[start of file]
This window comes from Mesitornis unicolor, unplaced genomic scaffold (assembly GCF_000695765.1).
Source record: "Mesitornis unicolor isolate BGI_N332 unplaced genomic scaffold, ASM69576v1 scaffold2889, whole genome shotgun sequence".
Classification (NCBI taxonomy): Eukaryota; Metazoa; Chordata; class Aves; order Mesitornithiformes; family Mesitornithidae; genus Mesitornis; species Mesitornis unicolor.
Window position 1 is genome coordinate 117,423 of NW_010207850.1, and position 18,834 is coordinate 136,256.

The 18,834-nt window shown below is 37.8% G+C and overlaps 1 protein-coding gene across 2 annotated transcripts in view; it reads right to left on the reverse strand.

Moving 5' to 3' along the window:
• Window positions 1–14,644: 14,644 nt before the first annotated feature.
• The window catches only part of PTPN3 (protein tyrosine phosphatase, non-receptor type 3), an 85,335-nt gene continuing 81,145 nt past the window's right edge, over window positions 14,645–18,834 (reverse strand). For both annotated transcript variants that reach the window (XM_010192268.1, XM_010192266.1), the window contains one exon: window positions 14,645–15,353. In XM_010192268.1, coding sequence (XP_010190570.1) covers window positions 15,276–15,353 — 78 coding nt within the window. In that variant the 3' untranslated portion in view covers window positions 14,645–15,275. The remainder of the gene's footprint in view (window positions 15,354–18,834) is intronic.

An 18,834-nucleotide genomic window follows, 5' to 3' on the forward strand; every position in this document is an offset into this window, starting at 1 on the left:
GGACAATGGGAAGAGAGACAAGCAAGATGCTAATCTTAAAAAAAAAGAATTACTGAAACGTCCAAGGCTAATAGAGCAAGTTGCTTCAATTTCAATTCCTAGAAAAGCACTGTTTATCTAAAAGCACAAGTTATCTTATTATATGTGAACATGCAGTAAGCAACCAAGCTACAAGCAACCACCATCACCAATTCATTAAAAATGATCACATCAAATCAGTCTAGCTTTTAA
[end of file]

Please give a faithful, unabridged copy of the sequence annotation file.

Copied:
This window comes from Mesitornis unicolor, unplaced genomic scaffold (assembly GCF_000695765.1).
Source record: "Mesitornis unicolor isolate BGI_N332 unplaced genomic scaffold, ASM69576v1 scaffold2889, whole genome shotgun sequence".
Classification (NCBI taxonomy): Eukaryota; Metazoa; Chordata; class Aves; order Mesitornithiformes; family Mesitornithidae; genus Mesitornis; species Mesitornis unicolor.
Window position 1 is genome coordinate 117,423 of NW_010207850.1, and position 18,834 is coordinate 136,256.

The 18,834-nt window shown below is 37.8% G+C and overlaps 1 protein-coding gene across 2 annotated transcripts in view; it reads right to left on the reverse strand.

Moving 5' to 3' along the window:
• Window positions 1–14,644: 14,644 nt before the first annotated feature.
• The window catches only part of PTPN3 (protein tyrosine phosphatase, non-receptor type 3), an 85,335-nt gene continuing 81,145 nt past the window's right edge, over window positions 14,645–18,834 (reverse strand). For both annotated transcript variants that reach the window (XM_010192268.1, XM_010192266.1), the window contains one exon: window positions 14,645–15,353. In XM_010192268.1, coding sequence (XP_010190570.1) covers window positions 15,276–15,353 — 78 coding nt within the window. In that variant the 3' untranslated portion in view covers window positions 14,645–15,275. The remainder of the gene's footprint in view (window positions 15,354–18,834) is intronic.

An 18,834-nucleotide genomic window follows, 5' to 3' on the forward strand; every position in this document is an offset into this window, starting at 1 on the left:
GGACAATGGGAAGAGAGACAAGCAAGATGCTAATCTTAAAAAAAAAGAATTACTGAAACGTCCAAGGCTAATAGAGCAAGTTGCTTCAATTTCAATTCCTAGAAAAGCACTGTTTATCTAAAAGCACAAGTTATCTTATTATATGTGAACATGCAGTAAGCAACCAAGCTACAAGCAACCACCATCACCAATTCATTAAAAATGATCACATCAAATCAGTCTAGCTTTTAA